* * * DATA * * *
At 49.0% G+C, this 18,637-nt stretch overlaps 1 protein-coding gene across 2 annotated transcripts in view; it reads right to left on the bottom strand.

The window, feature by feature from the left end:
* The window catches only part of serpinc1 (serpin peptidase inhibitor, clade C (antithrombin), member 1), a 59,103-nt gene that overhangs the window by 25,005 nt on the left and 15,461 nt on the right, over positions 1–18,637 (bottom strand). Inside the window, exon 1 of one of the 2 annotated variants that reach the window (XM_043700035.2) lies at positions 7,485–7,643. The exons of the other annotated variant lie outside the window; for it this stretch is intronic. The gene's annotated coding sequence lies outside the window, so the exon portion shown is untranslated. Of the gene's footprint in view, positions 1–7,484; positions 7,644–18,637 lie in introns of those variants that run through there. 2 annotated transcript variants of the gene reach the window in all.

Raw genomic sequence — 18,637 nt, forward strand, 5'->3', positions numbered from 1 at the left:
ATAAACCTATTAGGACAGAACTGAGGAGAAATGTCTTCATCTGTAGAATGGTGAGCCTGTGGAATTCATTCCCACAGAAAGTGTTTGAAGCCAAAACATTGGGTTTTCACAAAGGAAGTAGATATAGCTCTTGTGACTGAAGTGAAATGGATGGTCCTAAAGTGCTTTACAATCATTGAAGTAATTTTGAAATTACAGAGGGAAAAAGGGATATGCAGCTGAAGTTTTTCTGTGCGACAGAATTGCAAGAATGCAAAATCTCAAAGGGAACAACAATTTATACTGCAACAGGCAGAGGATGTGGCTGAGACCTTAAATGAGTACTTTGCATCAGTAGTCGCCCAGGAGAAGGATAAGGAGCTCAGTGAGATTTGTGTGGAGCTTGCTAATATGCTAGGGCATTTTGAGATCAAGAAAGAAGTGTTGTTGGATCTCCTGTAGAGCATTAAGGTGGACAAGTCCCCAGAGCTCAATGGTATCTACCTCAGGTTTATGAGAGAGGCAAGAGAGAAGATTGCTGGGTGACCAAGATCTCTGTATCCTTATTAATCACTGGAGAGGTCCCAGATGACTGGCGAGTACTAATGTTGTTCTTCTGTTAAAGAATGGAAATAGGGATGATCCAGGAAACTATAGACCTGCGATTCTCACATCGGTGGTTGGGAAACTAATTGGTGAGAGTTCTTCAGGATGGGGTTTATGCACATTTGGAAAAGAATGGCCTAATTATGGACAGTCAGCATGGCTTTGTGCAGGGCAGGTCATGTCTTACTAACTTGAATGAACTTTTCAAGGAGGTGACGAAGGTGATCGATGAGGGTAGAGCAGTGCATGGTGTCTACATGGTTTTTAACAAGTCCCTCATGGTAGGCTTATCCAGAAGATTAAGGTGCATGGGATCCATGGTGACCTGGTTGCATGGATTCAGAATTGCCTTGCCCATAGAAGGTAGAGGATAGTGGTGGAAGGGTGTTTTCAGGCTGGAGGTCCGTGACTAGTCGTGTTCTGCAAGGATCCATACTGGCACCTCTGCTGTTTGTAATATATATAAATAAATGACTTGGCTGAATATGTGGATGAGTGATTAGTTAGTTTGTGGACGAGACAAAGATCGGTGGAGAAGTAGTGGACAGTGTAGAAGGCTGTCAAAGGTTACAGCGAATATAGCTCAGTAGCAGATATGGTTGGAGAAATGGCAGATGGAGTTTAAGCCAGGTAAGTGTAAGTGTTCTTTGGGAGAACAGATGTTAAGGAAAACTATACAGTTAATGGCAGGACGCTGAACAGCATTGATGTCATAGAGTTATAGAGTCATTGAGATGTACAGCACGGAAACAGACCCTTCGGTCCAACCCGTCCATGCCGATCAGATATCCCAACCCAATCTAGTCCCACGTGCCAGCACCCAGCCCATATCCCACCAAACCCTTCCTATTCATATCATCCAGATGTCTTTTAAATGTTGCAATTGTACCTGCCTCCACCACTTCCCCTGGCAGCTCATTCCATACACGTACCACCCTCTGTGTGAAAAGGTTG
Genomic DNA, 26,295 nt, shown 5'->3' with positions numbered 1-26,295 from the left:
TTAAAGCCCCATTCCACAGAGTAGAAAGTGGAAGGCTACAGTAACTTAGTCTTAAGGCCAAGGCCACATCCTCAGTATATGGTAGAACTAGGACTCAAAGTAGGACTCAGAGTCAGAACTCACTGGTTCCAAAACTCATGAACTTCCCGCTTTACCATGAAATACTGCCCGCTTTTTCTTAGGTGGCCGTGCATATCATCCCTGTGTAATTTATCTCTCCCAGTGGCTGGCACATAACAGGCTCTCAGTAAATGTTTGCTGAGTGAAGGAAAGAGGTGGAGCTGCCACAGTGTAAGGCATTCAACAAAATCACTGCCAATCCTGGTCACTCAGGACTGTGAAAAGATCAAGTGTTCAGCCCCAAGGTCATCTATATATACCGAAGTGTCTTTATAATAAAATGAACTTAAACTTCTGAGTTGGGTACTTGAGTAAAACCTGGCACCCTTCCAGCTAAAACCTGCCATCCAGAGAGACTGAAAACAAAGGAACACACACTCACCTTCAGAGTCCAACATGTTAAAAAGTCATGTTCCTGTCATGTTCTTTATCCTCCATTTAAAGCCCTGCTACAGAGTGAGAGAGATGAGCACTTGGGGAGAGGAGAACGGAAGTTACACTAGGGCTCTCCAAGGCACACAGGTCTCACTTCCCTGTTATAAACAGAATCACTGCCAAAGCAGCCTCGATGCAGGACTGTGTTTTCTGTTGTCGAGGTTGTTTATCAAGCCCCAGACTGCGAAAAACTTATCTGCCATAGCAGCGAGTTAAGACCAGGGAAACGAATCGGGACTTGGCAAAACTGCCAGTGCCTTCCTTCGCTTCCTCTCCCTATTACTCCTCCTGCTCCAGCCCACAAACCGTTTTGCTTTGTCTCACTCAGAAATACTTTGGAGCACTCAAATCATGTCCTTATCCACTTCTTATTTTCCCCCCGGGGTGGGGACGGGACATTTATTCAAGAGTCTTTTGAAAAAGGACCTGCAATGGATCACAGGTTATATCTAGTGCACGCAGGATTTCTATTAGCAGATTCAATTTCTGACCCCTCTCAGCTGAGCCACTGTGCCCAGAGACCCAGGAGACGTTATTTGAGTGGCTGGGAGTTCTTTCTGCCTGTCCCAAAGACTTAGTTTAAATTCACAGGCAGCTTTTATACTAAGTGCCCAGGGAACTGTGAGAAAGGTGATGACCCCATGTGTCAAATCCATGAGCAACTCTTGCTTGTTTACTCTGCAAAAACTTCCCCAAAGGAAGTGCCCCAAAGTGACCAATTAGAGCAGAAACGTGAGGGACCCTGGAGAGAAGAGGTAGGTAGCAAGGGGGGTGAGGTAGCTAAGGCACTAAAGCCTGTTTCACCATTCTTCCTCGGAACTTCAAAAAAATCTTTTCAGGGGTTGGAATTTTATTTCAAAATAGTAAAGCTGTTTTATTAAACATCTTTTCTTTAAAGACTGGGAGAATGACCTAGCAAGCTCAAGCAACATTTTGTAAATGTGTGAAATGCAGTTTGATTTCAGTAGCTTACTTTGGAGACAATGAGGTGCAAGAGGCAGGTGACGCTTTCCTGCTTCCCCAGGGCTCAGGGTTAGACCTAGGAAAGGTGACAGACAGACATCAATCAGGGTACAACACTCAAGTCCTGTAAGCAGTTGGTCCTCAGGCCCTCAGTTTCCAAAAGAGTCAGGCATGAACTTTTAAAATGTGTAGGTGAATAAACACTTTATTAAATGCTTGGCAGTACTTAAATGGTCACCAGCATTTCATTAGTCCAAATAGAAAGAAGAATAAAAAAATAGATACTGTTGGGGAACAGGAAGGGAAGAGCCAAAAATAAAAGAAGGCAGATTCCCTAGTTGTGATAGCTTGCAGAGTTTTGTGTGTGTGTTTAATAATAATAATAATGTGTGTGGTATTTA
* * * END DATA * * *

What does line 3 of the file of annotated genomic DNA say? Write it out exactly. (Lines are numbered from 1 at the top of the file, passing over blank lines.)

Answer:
* The window catches only part of serpinc1 (serpin peptidase inhibitor, clade C (antithrombin), member 1), a 59,103-nt gene that overhangs the window by 25,005 nt on the left and 15,461 nt on the right, over positions 1–18,637 (bottom strand). Inside the window, exon 1 of one of the 2 annotated variants that reach the window (XM_043700035.2) lies at positions 7,485–7,643. The exons of the other annotated variant lie outside the window; for it this stretch is intronic. The gene's annotated coding sequence lies outside the window, so the exon portion shown is untranslated. Of the gene's footprint in view, positions 1–7,484; positions 7,644–18,637 lie in introns of those variants that run through there. 2 annotated transcript variants of the gene reach the window in all.